Inside story

The warm room

The Tahoe Coalition for the Homeless runs the only overnight shelter in the Tahoe Basin. It’s open every night from December through April.

The Tahoe Coalition for the Homeless runs the only overnight shelter in the Tahoe Basin. It’s open every night from December through April.


Learn more about the Tahoe Coalition for the Homeless and its warm room open house event here:

Internet photos of glorious powder days and sunny skiing on the edges of legendary Lake Tahoe motivate droves of tourists to make the trek to South Lake Tahoe hoping to make their own alpine memories. They may carry on with frivolity and lavishness without noticing some of the most vulnerable people living in this extreme mountain climate.

“Housing is tentative for a lot of people,” said Nicole Zaborsky of the Tahoe Coalition for the Homeless. The organization operates a nightly “warm room” for people needing a safe, clean bed during the coldest months in the Sierras.

Zaborsky said homelessness is not just an urban problem. In South Lake Tahoe, homelessness might result from lack of employment during the slow season. Any number of factors may be at play, and both younger and older residents can struggle in the expensive housing market that’s inundated with luxury rental platforms. Spending the night outside at 6,200 feet above sea-level can be life-threatening.

The “warm room” is open every night from 6 p.m. to 7 a.m., December to April. Anyone over 18 years old is welcome, as are service animals. There are 26 foldable mattresses and bunk beds. Light food and beverages are stocked. Though they do not offer full meals, the coalition can point their guests toward other local services, including food services, showers and health care.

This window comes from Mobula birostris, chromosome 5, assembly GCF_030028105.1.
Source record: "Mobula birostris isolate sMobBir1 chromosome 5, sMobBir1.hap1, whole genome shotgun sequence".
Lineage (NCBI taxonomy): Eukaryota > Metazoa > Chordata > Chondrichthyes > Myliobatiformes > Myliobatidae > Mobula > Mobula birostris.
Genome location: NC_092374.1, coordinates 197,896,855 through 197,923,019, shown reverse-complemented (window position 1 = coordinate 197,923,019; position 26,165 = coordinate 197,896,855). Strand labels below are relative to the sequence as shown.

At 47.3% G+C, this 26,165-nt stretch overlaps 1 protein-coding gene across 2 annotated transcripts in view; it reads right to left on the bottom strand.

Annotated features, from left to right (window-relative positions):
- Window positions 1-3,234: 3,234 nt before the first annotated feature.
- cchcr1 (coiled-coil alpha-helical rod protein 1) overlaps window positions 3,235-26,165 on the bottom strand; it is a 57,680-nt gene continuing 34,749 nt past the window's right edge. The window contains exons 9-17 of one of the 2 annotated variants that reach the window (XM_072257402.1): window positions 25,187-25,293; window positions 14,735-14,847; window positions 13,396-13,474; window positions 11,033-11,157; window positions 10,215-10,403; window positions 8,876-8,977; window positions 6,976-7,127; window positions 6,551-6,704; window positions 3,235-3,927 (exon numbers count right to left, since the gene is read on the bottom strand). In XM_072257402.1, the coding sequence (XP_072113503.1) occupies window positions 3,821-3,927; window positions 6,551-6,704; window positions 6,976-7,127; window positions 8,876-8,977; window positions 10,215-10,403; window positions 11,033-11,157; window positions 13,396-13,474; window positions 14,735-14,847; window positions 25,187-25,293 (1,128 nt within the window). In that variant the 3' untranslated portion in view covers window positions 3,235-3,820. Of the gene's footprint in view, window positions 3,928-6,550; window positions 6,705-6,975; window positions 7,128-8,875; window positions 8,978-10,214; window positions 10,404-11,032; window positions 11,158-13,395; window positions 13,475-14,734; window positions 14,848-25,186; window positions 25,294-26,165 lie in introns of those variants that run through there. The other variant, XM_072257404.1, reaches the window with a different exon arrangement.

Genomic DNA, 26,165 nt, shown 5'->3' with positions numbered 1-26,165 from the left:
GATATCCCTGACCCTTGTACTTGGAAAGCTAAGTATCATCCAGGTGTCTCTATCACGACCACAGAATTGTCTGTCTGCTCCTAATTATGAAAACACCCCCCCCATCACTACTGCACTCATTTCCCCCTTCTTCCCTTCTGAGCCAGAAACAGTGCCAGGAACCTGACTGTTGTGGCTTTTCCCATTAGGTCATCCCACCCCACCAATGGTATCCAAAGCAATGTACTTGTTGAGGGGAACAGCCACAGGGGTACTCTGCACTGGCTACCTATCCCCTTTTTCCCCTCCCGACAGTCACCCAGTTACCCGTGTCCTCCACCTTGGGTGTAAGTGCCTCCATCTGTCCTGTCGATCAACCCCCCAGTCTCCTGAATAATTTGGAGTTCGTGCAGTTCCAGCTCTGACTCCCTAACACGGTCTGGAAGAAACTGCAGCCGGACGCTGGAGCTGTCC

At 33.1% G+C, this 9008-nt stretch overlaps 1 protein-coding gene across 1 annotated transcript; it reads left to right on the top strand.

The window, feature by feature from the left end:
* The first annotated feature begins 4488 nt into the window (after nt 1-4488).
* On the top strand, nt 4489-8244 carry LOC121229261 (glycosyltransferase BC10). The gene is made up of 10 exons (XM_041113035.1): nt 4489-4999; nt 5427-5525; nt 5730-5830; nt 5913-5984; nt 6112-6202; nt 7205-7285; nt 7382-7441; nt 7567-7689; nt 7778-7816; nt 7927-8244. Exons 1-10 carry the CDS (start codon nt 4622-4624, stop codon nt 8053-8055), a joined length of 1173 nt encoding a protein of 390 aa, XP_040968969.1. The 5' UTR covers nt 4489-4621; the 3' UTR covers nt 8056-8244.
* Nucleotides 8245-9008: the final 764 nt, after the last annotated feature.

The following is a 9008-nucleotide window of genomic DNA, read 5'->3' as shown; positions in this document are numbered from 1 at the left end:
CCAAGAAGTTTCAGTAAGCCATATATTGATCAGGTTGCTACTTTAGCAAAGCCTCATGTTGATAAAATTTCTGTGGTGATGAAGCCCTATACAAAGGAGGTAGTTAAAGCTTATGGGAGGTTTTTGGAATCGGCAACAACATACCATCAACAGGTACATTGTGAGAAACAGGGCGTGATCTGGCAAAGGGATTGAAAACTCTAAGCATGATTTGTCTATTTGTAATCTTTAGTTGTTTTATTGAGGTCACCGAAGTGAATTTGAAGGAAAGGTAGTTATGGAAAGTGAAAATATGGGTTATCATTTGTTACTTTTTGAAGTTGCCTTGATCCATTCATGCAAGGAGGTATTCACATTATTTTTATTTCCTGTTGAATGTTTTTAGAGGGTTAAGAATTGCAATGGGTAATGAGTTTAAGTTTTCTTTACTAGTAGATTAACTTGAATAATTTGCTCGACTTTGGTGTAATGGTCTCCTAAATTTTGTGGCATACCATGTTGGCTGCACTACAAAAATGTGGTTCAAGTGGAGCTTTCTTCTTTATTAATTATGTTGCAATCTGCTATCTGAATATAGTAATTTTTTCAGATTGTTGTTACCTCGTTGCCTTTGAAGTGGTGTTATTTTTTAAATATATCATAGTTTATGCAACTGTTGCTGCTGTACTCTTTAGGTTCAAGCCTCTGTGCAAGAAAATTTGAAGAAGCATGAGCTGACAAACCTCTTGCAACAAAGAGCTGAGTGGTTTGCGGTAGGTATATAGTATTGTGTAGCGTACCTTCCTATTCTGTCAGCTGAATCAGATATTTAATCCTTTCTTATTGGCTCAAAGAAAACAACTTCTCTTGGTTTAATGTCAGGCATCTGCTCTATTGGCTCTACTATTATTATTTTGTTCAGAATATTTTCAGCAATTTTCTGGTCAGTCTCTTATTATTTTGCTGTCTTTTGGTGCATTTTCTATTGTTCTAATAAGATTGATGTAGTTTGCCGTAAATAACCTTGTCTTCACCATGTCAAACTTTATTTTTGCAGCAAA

According to Zaborsky, the warm room typically helps over 150 individuals in a given year.

“Typically folks stay 30 days. That’s our median number,” she said. “That could mean that they need to save up money for first and last to get into long-term housing. It could mean they connect with family in another community, and we help them get transportation hooked up to get to that location. And it could mean, in a few cases, getting into rehab. Sometimes it’s students who need to work out a roommate situation or a family situation.”

Beyond simply giving people a place to stay, the Tahoe Coalition for the Homeless can also help people understand the steps they’ll need to take to get into long-term housing. Zaborsky said staff and volunteer social workers discuss every individual’s goals. They may address substance abuse or health care needs. They’re also happy to help with rental applications.

After talking with a social worker upon intake, guests often socialize together—playing games, sharing food and chatting. Over time, Saborsky said, close bonds develop among the staff, volunteers and guests. Everyone participates in chores like vacuuming, toilet cleaning, and taking out the garbage so there’s a sense of community and ownership.

“Most of our guest are locals,” said Zaborsky, “I think there’s a myth out there that the shelter in Tahoe will be somehow different [from other shelters]. The fear of some is that ‘if you build it, they will come'—that a shelter will somehow attract more homeless, and we’ve found that not to be true. We’ve found that 86 percent of our guests were living in this zipcode when they became homeless.”

The coalition hosts an open house on Feb. 7 at its location at 1201 Emerald Bay Road. The community is invited to bring donations of blankets and light snacks and tour the warm room between 3 to 6 p.m. A reception will be held next door at Ernie’s Coffee Shop with refreshments.

“It’s a way to thank the community for their support, and this year we’ll be thanking the first responders in the community,” Zaborsky said. “They’re the eyes and ears.”